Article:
Labradorite has become a popular gemstone because of the unique iridescent play of color that many specimens exhibit. Labradorite is a feldspar mineral of the plagioclase series that is most often found in mafic igneous rocks such as basalt, gabbro and norite. Some specimens of labradorite exhibit a Schiller effect, which is a strong play of iridescent blue, green, red, orange, and yellow colors as shown in the photographs above. The Schiller effect is also seen in fire agate and mother of pearl. Labradorite is so well known for these spectacular displays of color that the phenomenon is known as “labradorescence.” Specimens with the highest quality labradorescence are often selected for use as gemstones. Labradorescence is not a display of colors reflected from the surface of a specimen. Instead, light enters the stone, strikes a twinning surface within the stone, and reflects from it. The color seen by the observer is the color of light reflected from that twinning surface. Different twinning surfaces within the stone reflect different colors of light. Light reflecting from different twinning surfaces in various parts of the stone can give the stone a multi-colored appearance.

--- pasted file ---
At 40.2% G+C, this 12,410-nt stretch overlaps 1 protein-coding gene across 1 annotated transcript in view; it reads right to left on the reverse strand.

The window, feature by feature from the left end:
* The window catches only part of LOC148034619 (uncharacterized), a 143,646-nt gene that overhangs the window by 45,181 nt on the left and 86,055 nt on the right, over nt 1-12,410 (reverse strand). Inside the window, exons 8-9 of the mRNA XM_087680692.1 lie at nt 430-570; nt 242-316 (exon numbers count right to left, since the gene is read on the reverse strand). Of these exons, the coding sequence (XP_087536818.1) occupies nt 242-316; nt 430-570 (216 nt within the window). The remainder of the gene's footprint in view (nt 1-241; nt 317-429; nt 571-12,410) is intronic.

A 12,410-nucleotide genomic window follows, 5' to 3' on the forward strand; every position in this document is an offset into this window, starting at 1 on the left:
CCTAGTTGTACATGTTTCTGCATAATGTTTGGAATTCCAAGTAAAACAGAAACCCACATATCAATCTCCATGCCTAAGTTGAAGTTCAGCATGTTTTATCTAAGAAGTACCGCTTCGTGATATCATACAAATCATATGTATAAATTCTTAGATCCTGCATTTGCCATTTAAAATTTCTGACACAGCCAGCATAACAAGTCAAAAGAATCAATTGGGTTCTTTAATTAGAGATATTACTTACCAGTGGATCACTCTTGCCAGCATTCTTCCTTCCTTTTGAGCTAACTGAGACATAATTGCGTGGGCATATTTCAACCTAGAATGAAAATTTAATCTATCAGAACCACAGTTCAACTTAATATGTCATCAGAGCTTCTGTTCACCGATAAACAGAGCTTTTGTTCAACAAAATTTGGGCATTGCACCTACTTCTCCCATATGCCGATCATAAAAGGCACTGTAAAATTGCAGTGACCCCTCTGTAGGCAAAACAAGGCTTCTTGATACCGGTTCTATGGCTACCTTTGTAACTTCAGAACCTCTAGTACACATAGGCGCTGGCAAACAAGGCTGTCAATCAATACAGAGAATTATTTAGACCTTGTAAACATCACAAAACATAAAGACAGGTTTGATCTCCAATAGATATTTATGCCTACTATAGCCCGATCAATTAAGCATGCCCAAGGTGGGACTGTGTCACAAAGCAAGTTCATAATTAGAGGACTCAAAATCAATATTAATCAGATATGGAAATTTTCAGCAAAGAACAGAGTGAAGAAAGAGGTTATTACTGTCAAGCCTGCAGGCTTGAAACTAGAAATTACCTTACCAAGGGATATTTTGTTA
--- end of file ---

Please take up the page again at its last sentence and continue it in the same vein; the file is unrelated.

Fire agates contain iridescent (rainbow) colors that resemble fire. The iridescence comes from the diffraction of light between the fire agate’s alternating layers of silica and iron oxide. This is called the Schiller effect. You can also see the Schiller effect in labradorite and mother-of-pearl (hmmm, could there be a post about labradorite coming soon?). It’s difficult to photograph iridescence, so any photos you see are probably even more beautiful in person. Fire agates are rare, but may be found in Arizona, northern Mexico, and other parts of the Southwest. Like other agates, they rate 6.5-7 on the Mohs scale and are gorgeous when polished.